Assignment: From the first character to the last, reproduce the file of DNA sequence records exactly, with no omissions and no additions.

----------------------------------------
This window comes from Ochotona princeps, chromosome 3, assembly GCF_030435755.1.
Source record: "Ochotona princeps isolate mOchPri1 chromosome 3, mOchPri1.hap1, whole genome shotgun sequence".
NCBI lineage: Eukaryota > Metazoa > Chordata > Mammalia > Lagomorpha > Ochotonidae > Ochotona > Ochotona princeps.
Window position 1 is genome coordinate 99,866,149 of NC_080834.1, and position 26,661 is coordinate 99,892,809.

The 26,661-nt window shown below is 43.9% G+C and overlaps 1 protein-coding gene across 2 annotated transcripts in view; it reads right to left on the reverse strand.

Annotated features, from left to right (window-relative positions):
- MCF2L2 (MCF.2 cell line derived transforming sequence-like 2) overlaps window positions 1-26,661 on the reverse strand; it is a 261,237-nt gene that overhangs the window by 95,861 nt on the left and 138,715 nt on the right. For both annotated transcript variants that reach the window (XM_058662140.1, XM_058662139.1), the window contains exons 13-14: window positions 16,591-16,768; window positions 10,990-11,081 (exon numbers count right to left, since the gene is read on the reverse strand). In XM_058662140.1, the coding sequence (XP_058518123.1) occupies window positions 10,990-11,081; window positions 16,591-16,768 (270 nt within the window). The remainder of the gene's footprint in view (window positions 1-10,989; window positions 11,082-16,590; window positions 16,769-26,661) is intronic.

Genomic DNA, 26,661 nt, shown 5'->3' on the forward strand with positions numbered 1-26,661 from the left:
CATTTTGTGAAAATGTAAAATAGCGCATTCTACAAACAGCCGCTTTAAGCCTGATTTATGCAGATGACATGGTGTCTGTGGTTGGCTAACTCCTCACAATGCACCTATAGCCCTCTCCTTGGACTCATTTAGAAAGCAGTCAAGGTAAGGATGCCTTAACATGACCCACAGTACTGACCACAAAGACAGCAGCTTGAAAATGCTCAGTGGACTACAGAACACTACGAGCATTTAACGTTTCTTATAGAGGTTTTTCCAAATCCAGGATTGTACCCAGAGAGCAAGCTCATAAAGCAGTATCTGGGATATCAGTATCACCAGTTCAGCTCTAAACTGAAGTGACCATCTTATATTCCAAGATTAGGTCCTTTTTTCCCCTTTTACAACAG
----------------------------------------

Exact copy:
This window comes from Ochotona princeps, chromosome 3, assembly GCF_030435755.1.
Source record: "Ochotona princeps isolate mOchPri1 chromosome 3, mOchPri1.hap1, whole genome shotgun sequence".
NCBI lineage: Eukaryota > Metazoa > Chordata > Mammalia > Lagomorpha > Ochotonidae > Ochotona > Ochotona princeps.
Window position 1 is genome coordinate 99,866,149 of NC_080834.1, and position 26,661 is coordinate 99,892,809.

The 26,661-nt window shown below is 43.9% G+C and overlaps 1 protein-coding gene across 2 annotated transcripts in view; it reads right to left on the reverse strand.

Annotated features, from left to right (window-relative positions):
- MCF2L2 (MCF.2 cell line derived transforming sequence-like 2) overlaps window positions 1-26,661 on the reverse strand; it is a 261,237-nt gene that overhangs the window by 95,861 nt on the left and 138,715 nt on the right. For both annotated transcript variants that reach the window (XM_058662140.1, XM_058662139.1), the window contains exons 13-14: window positions 16,591-16,768; window positions 10,990-11,081 (exon numbers count right to left, since the gene is read on the reverse strand). In XM_058662140.1, the coding sequence (XP_058518123.1) occupies window positions 10,990-11,081; window positions 16,591-16,768 (270 nt within the window). The remainder of the gene's footprint in view (window positions 1-10,989; window positions 11,082-16,590; window positions 16,769-26,661) is intronic.

Genomic DNA, 26,661 nt, shown 5'->3' on the forward strand with positions numbered 1-26,661 from the left:
CATTTTGTGAAAATGTAAAATAGCGCATTCTACAAACAGCCGCTTTAAGCCTGATTTATGCAGATGACATGGTGTCTGTGGTTGGCTAACTCCTCACAATGCACCTATAGCCCTCTCCTTGGACTCATTTAGAAAGCAGTCAAGGTAAGGATGCCTTAACATGACCCACAGTACTGACCACAAAGACAGCAGCTTGAAAATGCTCAGTGGACTACAGAACACTACGAGCATTTAACGTTTCTTATAGAGGTTTTTCCAAATCCAGGATTGTACCCAGAGAGCAAGCTCATAAAGCAGTATCTGGGATATCAGTATCACCAGTTCAGCTCTAAACTGAAGTGACCATCTTATATTCCAAGATTAGGTCCTTTTTTCCCCTTTTACAACAG